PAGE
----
There are strong rumors that IE8 will be the last iteration of Internet Explorer, at least the last iteration based on its current engine. Some are saying that Microsoft will be moving on to Webkit and others say Microsoft will move to a brand new engine. I'm guessing (and kind of hoping for) the latter. I think Microsoft has seen IE decay for a while and knows it needs a better approach. Webkit doesn't seem their style, I think they have an ace in the hole. I would definitely not be surprised though to hear an official announcement that IE8 will be the last IE.
To be brutally honest, I'm exhausted (I was on call last week through this terrible morning) and I've been talking to friend about personal stuff so I'm going to have to run through these last items quickly so I can get at least 6 hours of sleep in tonight.
CNet has a really good roundup of alternatives to paying your cable bill, like a Roku box or an Xbox 360. It's pretty evenhanded and a great read. Of course, I'm going to support the TiVo, but they're all actually pretty decent options, depending on what's most important to you.
Jon Stewart has done an awesome job of going at the throats of CNBC for not being more proactive in helping Americans understand handling their finances and AppleInsider has an excellent article about it (including the uncut source videos) and Cramer's potentially illegal market manipulation when it comes to Apple stock. It's pretty shocking stuff and I'd say a must-read/see.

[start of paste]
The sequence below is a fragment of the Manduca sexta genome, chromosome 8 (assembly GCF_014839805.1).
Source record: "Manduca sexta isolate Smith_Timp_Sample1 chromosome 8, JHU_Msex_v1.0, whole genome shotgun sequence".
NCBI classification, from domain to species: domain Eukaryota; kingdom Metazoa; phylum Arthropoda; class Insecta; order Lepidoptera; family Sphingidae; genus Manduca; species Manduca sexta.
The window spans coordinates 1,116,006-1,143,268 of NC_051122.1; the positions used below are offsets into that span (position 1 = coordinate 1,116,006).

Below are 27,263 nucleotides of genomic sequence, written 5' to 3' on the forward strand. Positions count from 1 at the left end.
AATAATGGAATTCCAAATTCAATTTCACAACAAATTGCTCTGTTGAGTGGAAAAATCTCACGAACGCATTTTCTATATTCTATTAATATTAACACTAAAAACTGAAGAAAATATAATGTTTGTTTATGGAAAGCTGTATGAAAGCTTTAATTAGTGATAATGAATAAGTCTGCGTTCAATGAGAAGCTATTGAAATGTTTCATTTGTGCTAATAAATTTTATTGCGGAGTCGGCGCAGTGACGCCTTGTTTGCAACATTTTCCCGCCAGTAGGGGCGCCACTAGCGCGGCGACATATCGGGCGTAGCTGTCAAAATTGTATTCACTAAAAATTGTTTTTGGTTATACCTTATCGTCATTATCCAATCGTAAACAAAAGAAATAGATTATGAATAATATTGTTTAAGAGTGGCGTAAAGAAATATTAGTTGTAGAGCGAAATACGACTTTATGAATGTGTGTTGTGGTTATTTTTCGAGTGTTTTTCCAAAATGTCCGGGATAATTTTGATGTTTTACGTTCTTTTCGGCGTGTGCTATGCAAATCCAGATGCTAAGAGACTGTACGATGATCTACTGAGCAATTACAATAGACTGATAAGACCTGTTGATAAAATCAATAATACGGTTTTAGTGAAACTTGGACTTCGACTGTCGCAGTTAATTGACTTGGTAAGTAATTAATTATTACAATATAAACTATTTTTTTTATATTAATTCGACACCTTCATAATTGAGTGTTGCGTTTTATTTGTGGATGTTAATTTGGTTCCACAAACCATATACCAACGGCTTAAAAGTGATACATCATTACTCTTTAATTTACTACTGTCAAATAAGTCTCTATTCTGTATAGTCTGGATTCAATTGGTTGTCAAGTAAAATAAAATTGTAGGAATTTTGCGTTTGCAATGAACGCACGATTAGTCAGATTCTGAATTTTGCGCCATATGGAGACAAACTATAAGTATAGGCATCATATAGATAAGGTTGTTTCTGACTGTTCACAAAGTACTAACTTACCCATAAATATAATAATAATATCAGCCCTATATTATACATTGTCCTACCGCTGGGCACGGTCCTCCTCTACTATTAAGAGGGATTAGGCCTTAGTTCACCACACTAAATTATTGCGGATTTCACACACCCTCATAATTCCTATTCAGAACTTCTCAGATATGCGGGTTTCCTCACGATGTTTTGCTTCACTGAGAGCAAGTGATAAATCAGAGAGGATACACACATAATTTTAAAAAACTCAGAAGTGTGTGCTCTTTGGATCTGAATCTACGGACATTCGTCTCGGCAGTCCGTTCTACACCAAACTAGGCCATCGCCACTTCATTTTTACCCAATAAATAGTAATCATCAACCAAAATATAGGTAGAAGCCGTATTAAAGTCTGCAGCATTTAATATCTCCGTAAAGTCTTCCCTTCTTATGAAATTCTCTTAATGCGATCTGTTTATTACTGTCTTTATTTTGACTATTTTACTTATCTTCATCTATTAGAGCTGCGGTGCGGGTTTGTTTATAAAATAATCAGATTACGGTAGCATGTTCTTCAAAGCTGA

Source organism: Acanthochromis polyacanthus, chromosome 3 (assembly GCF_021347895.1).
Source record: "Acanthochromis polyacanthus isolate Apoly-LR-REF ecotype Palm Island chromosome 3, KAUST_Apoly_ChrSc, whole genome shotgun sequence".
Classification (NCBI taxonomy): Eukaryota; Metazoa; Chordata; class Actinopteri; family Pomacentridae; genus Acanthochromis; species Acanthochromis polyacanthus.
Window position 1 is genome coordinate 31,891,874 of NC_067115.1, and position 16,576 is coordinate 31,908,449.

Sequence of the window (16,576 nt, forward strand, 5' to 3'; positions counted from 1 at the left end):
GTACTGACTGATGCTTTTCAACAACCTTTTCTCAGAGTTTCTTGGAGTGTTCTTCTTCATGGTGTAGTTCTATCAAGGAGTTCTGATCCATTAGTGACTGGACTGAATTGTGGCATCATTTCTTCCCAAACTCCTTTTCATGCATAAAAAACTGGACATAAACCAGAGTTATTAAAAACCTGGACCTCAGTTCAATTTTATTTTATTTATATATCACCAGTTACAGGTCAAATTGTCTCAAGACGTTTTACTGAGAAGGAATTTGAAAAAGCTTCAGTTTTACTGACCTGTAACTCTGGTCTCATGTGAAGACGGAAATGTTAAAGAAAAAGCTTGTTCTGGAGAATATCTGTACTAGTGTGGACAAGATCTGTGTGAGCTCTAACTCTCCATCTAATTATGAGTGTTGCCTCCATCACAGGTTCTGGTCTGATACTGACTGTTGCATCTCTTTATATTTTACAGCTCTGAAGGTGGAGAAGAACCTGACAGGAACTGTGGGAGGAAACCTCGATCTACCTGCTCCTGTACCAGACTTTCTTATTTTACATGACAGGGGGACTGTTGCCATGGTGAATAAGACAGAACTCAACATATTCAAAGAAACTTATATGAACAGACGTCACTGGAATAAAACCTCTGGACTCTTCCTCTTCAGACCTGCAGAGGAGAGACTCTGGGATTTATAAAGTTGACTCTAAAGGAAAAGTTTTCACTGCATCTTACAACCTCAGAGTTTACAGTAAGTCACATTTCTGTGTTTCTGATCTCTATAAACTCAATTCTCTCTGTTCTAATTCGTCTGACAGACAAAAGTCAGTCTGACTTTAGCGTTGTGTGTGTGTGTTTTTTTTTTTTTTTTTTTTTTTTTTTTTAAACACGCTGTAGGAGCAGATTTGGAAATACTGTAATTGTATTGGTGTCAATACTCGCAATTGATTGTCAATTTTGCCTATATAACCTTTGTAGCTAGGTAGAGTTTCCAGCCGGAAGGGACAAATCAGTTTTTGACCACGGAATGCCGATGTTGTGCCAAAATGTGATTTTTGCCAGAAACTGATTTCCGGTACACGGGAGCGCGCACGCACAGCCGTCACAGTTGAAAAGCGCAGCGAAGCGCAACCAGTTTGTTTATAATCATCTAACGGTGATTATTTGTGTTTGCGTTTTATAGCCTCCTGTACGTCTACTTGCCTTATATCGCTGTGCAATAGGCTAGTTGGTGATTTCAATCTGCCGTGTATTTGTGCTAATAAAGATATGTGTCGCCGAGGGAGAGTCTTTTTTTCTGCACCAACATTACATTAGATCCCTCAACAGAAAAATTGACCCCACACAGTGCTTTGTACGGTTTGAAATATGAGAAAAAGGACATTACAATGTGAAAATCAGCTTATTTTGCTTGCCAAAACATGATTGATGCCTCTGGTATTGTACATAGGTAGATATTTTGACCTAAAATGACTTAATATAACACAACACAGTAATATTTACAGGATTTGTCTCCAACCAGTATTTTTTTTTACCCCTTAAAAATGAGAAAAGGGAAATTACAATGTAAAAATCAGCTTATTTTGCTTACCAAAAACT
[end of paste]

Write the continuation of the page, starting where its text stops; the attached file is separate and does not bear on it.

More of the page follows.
Sirius XM is planning to stream to the iPhone. The company is still in dire straights, but it's pretty much the last thing they can try to save themselves.
Palm is selling stock to try to raise funds so they can squeeze out the release of the Pre - a Hail Mary play in their prolonged fall from the top. Those investors will either be really lucky or get screwed if the Pre flops - it ought to be a pretty risky investment.
I'm really sorry that I couldn't talk more about Joel Spolsky's amazing article about what Program Managers do. I think it's a fantastic explanation of why they're important and what they're responsible for. Having worked with a great TPM at Amazon, I fully agree with what he says and how important they are.
Circuit City is done. They really shouldn't have swapped out their good sales people for minimum wage high school students. I don't have a whole lot of sympathy for them because they simply didn't offer a good customer experience.
Facebook has gotten yet another facelift, and people are getting peeved, per usual with Facebook changes. I don't understand why they don't give users the option to choose the layout they want - if they designed it properly they would've had that in mind from day one of creating a major facelift.
If you wonder what cameras will focus on now that the megapixel race is largely moot, Ars Technica has a pretty good explanation of the features you'll want to pay more attention to now.
How did Jimmy Fallon get The Roots to be his house band? Anyway, Kevin Rose and Alex Albrecht were on last week, and I'm interested to see how Fallon's attempt to bring technology and video games into late night will pan out. He's basically try to take what G4 does and bring it to national television, and I think that'll be a pretty big challenge.
These are some super cool bus ads.
If you're wondering what's getting the most viewership on Hulu, check this out. It's funny how much better Dr. Horrible did than established television franchises.
Have a good week, everyone! If you're in Seattle: stay dry! It looks like it'll be a wet week, I'm afraid.
Security Now 609: The Double Pulsar
2 hours ago